food businesses

In Laguna, a pastry chef wants to bring back the pan de sal

Iya Gozum

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In Laguna, a pastry chef wants to bring back the pan de sal

BREAD OF SALT. Boy Panadero uses sourdough fermentation instead of instant yeasts to make the pan de sal rise. Photo from Iya Gozum/Rappler

The fusion of old methods with new technologies can spark nostalgia to a bigger market

LAGUNA, Philippines – For Norman Rey Ramos, there is much to be nostalgic about the pan de sal that our lolos and lolas used to buy in the neighborhood panaderias.

Nowadays, most of the bread sold in local bakeries and in supermarkets taste like cake. Too much sugar, flavoring, and vanilla. Pan de sal, which literally translates to “bread of salt,” is a simple bread roll that is a staple in Filipino households.

The slightly sweet but otherwise bland taste of the pan de sal makes it a canvas for the other things that make their way on the breakfast table: instant coffee, liver spread, dried fish, and sinangag.

Ramos wanted to bring back the simplicity of bread, which he believed can be done through sourdough fermentation, and an ancient process that improves the flavor and texture of the bread.

These things, basic as they sound when talking about food and pastries, are what’s missing in the bread we see on the market today, according to Ramos.

The rising prices of ingredients and the fast-paced production have made many bakeries more reliant on instant yeasts to make the bread rise more quickly. There is also the less use of pugon or the traditional wood-fired oven which produces a distinct aroma, taste, and a crusty top different from bread baked in gas ovens.

In general, sourdough does not use yeast to make the bread rise. Rather, it relies on a starter made from flour and water, left to ferment for a few days.

Ramos kept mum about the specifics on how they incorporate sourdough fermentation to their pan de sal and other bread products.

He said it is hard to describe the difference anyway. “‘Pag kumain ka ng tinapay, malalaman.” (If you taste the bread, you will instantly know.)

Asked why there is a need to “bring back” the bread of the past, Ramos said, “It’s part of our own heritage. It’s part of our identity.”

Learning the trade

A pastry chef from Alabang in Muntinlupa, Ramos worked in a five-star hotel in Sydney, Australia, before his hearing disability impeded his career pursuit.

Through his studies and work experience abroad, Ramos gained insights on how to bring back fermentation in commercial bread making.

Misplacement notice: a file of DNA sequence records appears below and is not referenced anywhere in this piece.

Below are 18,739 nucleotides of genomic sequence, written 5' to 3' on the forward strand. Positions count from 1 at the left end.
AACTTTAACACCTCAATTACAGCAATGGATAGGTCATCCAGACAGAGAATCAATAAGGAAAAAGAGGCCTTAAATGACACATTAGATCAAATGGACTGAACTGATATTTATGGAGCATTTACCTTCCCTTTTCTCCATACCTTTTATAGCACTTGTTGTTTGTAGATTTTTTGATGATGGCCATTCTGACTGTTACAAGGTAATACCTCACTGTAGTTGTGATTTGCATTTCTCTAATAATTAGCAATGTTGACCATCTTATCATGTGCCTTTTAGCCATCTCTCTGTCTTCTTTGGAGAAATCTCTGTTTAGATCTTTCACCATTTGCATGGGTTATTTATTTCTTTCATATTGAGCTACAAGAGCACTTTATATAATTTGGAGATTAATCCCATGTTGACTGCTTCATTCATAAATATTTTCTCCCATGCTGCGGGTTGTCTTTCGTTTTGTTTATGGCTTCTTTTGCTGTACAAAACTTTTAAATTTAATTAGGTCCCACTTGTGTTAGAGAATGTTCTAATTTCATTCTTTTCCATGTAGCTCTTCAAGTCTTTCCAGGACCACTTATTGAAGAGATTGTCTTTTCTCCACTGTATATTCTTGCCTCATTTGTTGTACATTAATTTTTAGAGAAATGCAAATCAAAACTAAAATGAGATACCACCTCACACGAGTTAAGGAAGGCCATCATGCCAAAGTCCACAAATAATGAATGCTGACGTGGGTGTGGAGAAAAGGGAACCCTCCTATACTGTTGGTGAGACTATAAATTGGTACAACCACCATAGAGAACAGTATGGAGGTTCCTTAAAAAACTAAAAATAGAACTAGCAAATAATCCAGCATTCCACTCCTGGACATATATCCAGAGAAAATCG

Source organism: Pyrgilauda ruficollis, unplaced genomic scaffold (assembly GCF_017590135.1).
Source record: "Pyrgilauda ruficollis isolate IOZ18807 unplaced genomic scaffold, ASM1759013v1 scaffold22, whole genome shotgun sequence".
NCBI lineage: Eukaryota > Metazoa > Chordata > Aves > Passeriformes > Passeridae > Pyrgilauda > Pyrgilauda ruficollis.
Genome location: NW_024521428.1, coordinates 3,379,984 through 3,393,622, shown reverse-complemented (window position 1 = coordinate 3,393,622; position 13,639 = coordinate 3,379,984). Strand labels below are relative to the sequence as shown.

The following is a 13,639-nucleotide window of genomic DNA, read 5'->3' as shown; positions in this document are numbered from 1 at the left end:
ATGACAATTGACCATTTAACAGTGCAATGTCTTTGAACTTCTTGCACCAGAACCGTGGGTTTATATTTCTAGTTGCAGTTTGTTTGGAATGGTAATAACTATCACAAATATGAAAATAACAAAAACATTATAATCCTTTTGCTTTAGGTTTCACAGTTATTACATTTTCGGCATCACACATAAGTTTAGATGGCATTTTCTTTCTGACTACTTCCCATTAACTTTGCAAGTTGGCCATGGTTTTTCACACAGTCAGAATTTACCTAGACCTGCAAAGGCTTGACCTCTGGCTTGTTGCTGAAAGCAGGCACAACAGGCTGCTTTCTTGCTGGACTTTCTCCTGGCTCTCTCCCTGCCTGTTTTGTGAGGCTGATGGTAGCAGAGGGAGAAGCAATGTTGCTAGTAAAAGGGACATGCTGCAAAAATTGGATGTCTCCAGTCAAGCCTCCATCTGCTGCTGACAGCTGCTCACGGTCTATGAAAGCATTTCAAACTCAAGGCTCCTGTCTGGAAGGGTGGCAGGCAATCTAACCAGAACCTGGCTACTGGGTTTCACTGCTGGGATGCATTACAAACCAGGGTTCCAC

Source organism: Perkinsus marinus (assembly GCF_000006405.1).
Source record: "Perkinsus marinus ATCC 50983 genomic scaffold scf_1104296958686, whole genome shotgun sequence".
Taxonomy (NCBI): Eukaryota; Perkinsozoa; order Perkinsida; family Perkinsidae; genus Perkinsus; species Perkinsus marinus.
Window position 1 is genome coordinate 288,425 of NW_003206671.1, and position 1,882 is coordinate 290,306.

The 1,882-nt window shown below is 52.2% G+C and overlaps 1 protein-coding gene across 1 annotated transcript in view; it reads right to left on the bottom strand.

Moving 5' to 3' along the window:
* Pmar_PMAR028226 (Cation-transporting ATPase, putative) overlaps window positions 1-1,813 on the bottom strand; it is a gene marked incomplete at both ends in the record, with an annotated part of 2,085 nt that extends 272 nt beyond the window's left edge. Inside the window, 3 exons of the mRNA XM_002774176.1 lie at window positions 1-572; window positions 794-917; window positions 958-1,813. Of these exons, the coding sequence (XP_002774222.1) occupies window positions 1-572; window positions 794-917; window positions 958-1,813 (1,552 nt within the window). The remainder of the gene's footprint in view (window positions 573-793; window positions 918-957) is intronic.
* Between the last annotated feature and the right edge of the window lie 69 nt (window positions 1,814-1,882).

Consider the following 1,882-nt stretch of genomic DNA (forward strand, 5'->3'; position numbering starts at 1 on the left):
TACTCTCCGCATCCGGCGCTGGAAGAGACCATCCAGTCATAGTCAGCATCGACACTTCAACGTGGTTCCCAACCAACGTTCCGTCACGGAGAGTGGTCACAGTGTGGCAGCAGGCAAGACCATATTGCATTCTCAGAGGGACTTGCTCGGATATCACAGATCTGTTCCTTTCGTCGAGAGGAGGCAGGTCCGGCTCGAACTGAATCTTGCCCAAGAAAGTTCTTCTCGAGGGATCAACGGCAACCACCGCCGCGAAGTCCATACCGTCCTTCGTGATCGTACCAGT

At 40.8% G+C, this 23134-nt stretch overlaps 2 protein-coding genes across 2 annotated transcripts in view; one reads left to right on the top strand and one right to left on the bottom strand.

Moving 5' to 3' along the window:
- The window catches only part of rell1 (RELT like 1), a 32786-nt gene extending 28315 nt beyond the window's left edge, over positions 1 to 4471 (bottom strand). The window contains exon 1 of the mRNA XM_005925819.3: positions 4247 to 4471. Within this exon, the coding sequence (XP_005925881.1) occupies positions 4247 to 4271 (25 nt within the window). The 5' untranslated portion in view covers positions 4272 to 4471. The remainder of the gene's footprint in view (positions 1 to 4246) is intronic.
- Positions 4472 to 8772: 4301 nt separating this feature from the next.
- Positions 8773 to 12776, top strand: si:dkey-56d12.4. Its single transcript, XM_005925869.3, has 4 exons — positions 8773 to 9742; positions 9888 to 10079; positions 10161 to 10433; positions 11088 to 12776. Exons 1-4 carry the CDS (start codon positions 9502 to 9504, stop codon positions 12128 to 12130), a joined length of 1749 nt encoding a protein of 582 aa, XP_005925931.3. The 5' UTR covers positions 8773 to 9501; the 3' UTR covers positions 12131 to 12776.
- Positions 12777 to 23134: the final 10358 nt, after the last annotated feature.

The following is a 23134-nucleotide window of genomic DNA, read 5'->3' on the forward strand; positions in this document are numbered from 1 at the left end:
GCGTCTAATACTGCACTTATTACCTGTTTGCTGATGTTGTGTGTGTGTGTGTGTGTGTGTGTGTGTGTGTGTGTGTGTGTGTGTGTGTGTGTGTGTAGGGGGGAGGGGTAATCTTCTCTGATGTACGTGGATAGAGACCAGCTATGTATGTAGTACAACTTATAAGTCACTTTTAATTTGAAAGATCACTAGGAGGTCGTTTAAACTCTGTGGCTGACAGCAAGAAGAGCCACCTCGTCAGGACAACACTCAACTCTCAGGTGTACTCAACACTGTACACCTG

Even when he was still in Sydney, he began conceptualizing the bakery he dreamed of establishing once he returns to the Philippines. He came up with the name “Boy Panadero,” after his father whose moniker is “Boy.”

In 2013, he established the bread business. Ramos said that while he was just dipping his hands in the business side of the industry, they put up stores in the towns of Makiling and Cabuyao, and San Pedro City in the province of Laguna.

Bread in the time of COVID-19

In 2019, Ramos’ father saw a small print ad in a broadsheet about the Department of Science and Technology’s (DOST) program supporting micro, small, and medium enterprises in sectors like food processing, furniture, and horticulture.

As they were arranging requirements, the pandemic hit. It stalled their application process to DOST’s program.

But their business boomed when the pandemic substantially increased the demand for food delivery services. The lockdown inspired a renewed fascination with many domestic chores that people usually do not have the time for such as baking and trying out all sorts of bread like sourdough.

“Na-capture namin ang buong Ayala Alabang,” said Ramos. (We captured the market of Ayala Alabang.)

Now a considerable time has passed since the lockdown and the delivery business expanded. Inside their bakery in Calamba City in Laguna, new equipment acquired with the help of DOST’s program makes their production larger.

Racks of trays contain rows of round pan de sal dusted with breadcrumbs on top – quite different from the classic ones that are oval-shaped and crusty. But one piece of pan de sal is already a mouthful, its texture packed but airy. There is a hint of sweetness, but nothing too much. There is still room for craving for a strong cup of coffee.

Shop, Bakery, Bread
Racks containing the pan de sal seen inside the Calamba bakery of Boy Panadero. Photo from Iya Gozum/Rappler

The new rotary rack oven can churn out 900 pieces of pan de sal in 16 minutes, compared to the 75 pieces that come out in 26 minutes from the traditional oven.

With this fusion of old methods with new technologies, Ramos was convinced that it was possible to spark nostalgia to a bigger public.

“Pwede pala ibalik ‘yung tinapay natin ng nakaraan using modern technologies,” he said. (It was possible to bring back the bread of the past using modern technologies.)

According to Ramos, they are only waiting for the go signal from the Food and Drug Administration to start distributing in supermarkets. In the meantime, their bread products can be found in many parts of Laguna and Metro Manila.

In the near future, this is what Ramos hopes to see: Filipinos eating better bread, hopefully accompanied with a cup of coffee that are both locally-sourced. –

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Iya Gozum

Iya Gozum covers the environment, agriculture, and science beats for Rappler.